The Importance of Breast Cancer Screening: Early Detection & Different Breast Imaging Modalities

Regular breast screenings are so important due to the severity and commonality of breast cancer. One in eight women will be diagnosed with breast cancer, and one in thirty-nine women will die from breast cancer. Most doctors recommend starting breast screening at forty; this first step is called a mammogram.

A mammogram is a form of breast compression in which a doctor will compress your breast and perform an x-ray, looking at the breast tissue. It usually takes a few weeks to thirty days to receive your mammogram results. 

While most women feel like having a mammogram can be uncomfortable, it is also essential for early detection. If your mammogram returns normal, it is still important to continue with regular mammograms. However, if your results come back abnormal, you may be referred to a breast specialist. This does not always mean cancer.

When referred to a breast specialist, they will perform another type of breast imaging: a breast ultrasound. This technique uses sound waves to see images of breast tissue. The information gathered from this imaging can help radiologists determine how suspicious the findings in your breast are.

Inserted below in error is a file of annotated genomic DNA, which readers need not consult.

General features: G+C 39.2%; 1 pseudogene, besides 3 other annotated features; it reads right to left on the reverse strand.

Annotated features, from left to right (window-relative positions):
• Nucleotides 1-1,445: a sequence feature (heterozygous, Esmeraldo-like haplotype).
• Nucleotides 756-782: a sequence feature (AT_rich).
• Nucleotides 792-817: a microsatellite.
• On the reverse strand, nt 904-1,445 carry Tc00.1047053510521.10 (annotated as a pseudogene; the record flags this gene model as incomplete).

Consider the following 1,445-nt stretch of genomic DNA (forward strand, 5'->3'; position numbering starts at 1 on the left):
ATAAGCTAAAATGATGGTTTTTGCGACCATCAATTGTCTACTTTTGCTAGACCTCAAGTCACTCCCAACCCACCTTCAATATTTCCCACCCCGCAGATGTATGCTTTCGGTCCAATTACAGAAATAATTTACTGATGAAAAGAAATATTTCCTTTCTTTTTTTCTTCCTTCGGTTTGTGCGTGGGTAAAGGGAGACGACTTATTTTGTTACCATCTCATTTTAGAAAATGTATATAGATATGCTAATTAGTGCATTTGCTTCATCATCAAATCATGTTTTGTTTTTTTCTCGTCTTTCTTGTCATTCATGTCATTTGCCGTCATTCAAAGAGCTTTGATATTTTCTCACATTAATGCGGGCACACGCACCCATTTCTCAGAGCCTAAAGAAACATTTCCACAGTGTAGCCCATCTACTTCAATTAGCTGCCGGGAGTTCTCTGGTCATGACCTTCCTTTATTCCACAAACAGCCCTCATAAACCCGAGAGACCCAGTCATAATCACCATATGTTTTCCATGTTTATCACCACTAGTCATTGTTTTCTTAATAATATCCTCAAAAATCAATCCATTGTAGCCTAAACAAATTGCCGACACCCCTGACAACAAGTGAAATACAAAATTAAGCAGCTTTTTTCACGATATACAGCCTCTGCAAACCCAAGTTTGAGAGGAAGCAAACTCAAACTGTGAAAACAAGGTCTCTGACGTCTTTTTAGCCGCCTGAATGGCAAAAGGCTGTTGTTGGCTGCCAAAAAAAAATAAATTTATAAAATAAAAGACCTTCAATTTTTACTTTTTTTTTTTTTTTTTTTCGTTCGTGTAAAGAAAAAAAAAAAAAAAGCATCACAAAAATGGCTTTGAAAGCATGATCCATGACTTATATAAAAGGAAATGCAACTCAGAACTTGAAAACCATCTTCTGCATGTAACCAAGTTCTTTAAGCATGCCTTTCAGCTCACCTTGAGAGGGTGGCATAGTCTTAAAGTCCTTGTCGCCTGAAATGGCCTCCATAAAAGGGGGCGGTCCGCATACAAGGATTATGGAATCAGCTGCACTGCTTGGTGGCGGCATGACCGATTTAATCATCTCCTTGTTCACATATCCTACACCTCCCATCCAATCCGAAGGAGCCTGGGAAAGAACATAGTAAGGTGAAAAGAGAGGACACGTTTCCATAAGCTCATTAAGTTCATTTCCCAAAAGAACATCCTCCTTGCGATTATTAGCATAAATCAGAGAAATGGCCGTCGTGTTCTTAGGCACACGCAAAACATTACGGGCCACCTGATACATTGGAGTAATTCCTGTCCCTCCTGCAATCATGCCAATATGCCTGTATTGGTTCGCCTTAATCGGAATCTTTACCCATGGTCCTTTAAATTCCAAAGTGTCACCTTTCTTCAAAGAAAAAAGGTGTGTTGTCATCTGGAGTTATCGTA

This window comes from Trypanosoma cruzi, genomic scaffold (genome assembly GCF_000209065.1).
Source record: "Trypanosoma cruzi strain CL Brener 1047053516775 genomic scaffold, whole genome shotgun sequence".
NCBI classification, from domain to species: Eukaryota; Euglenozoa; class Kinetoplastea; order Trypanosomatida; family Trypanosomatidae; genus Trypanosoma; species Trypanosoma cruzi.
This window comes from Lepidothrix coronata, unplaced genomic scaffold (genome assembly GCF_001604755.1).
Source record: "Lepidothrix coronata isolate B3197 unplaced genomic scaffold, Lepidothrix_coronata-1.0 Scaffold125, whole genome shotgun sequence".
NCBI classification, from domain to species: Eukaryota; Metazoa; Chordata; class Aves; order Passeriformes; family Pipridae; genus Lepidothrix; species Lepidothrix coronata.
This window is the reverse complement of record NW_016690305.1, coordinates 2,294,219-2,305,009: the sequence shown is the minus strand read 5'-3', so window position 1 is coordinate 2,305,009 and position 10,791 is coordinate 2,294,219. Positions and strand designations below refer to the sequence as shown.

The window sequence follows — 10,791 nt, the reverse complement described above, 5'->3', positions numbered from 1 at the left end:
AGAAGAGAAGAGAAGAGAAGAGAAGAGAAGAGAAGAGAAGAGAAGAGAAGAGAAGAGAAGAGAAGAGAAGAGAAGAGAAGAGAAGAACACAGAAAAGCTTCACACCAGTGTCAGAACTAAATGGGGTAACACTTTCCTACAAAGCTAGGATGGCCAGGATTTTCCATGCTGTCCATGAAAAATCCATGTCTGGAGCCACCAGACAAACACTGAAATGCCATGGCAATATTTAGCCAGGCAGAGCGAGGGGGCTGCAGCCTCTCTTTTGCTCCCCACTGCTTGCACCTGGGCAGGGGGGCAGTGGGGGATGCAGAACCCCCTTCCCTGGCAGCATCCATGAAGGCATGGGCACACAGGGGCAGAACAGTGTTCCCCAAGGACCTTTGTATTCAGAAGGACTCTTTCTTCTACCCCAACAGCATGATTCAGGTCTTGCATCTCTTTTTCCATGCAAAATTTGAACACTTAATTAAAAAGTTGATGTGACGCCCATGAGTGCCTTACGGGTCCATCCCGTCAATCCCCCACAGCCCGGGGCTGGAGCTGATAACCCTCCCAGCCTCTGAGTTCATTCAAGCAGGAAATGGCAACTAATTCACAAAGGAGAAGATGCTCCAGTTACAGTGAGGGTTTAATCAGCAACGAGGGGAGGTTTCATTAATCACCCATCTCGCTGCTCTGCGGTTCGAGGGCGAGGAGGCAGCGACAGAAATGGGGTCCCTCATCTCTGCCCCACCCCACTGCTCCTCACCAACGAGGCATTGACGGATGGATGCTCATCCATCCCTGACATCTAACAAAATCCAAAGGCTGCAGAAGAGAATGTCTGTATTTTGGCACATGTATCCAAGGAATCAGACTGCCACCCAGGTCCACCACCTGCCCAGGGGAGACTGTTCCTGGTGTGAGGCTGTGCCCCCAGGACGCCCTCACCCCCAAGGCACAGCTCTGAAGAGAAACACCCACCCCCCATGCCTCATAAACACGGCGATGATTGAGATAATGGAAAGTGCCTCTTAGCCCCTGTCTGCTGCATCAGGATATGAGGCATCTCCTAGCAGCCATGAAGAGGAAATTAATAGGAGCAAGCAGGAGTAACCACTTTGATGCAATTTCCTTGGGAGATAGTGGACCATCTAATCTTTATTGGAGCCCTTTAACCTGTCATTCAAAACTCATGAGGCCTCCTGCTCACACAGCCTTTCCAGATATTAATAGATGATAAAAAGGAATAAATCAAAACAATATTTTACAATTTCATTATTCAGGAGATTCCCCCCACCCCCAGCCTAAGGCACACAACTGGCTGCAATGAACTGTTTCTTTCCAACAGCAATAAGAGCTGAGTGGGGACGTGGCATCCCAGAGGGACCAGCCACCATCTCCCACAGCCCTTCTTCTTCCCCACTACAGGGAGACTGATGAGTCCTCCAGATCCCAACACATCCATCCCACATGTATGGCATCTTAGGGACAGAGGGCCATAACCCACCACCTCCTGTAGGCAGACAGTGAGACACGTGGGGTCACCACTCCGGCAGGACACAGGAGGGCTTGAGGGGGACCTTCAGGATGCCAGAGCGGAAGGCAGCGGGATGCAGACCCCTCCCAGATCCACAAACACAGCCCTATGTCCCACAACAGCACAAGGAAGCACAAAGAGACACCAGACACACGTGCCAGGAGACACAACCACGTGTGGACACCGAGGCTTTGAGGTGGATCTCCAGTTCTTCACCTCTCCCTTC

When diagnosed with breast cancer, doctors may use even more types of breast imaging, including an MRI. This provides the most detailed image of the breast, including 3-D imaging, which is used in planning and evaluating the breast. 

While many women are diagnosed with breast cancer after symptoms appear, many women are also diagnosed when experiencing little to no symptoms. This is why scheduling regular breast screenings is important, regardless of the risk. When breast cancer is detected early and is still localized, the five-year survival rate is 99%, and early detection and regular screenings can save your life!


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